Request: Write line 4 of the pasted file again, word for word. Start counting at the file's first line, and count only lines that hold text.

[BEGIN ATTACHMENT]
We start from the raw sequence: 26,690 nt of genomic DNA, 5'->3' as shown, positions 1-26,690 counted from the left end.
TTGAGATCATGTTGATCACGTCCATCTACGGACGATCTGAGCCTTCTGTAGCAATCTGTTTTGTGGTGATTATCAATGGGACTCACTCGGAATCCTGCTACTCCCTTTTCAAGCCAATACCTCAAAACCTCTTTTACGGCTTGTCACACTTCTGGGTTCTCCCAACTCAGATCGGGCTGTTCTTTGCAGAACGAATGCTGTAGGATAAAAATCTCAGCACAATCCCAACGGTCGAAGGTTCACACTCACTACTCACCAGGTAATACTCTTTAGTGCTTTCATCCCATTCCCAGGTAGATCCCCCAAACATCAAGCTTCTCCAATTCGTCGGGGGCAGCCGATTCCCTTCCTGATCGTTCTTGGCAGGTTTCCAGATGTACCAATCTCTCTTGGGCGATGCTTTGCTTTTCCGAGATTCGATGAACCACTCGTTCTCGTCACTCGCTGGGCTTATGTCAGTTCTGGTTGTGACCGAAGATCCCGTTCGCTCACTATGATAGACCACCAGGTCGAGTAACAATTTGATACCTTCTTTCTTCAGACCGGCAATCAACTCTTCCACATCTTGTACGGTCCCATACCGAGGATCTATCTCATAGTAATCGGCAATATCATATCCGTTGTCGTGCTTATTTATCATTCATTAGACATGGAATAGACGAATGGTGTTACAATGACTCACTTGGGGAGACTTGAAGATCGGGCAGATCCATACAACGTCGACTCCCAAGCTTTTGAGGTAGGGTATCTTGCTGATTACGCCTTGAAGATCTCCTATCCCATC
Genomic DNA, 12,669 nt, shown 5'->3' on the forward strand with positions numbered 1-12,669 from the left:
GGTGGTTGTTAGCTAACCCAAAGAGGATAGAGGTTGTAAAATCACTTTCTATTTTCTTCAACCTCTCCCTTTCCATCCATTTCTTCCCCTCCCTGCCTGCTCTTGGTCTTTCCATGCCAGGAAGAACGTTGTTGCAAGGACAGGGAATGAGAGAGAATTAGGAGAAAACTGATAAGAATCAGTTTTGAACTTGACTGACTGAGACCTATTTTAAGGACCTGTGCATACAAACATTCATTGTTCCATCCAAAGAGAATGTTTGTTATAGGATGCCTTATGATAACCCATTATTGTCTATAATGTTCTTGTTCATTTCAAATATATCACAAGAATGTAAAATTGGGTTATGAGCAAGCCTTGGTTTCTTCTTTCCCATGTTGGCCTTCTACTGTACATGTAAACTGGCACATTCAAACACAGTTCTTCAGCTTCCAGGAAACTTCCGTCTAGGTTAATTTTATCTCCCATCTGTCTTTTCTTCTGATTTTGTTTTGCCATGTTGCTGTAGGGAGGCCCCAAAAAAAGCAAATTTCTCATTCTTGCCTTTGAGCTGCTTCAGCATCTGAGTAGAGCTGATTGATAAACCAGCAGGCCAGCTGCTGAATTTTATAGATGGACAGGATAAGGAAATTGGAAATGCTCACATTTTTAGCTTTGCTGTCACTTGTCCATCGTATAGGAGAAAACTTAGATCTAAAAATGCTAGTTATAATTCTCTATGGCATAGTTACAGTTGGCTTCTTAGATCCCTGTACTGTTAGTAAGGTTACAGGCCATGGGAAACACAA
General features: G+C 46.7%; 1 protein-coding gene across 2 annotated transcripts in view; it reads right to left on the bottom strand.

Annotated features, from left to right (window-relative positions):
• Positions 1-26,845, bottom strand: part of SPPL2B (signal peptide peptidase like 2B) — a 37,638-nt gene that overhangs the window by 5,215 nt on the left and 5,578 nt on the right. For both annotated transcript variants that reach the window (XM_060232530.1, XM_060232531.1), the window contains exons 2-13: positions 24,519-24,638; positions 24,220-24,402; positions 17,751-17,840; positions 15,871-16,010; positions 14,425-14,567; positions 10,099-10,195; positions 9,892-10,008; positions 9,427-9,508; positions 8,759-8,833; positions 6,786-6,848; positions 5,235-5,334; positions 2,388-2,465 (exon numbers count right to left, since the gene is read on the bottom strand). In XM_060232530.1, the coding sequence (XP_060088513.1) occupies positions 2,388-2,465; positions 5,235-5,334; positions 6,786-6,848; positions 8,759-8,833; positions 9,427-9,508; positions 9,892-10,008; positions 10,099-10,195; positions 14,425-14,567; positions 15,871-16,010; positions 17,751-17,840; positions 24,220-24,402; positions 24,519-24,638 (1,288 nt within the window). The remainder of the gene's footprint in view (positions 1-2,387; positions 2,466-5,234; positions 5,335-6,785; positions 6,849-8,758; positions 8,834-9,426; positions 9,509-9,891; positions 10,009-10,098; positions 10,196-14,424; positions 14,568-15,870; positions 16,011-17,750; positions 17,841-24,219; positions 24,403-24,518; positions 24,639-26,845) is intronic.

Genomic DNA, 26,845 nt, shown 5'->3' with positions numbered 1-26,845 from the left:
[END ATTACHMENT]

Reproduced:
GGTGGTTGTTAGCTAACCCAAAGAGGATAGAGGTTGTAAAATCACTTTCTATTTTCTTCAACCTCTCCCTTTCCATCCATTTCTTCCCCTCCCTGCCTGCTCTTGGTCTTTCCATGCCAGGAAGAACGTTGTTGCAAGGACAGGGAATGAGAGAGAATTAGGAGAAAACTGATAAGAATCAGTTTTGAACTTGACTGACTGAGACCTATTTTAAGGACCTGTGCATACAAACATTCATTGTTCCATCCAAAGAGAATGTTTGTTATAGGATGCCTTATGATAACCCATTATTGTCTATAATGTTCTTGTTCATTTCAAATATATCACAAGAATGTAAAATTGGGTTATGAGCAAGCCTTGGTTTCTTCTTTCCCATGTTGGCCTTCTACTGTACATGTAAACTGGCACATTCAAACACAGTTCTTCAGCTTCCAGGAAACTTCCGTCTAGGTTAATTTTATCTCCCATCTGTCTTTTCTTCTGATTTTGTTTTGCCATGTTGCTGTAGGGAGGCCCCAAAAAAAGCAAATTTCTCATTCTTGCCTTTGAGCTGCTTCAGCATCTGAGTAGAGCTGATTGATAAACCAGCAGGCCAGCTGCTGAATTTTATAGATGGACAGGATAAGGAAATTGGAAATGCTCACATTTTTAGCTTTGCTGTCACTTGTCCATCGTATAGGAGAAAACTTAGATCTAAAAATGCTAGTTATAATTCTCTATGGCATAGTTACAGTTGGCTTCTTAGATCCCTGTACTGTTAGTAAGGTTACAGGCCATGGGAAACACAA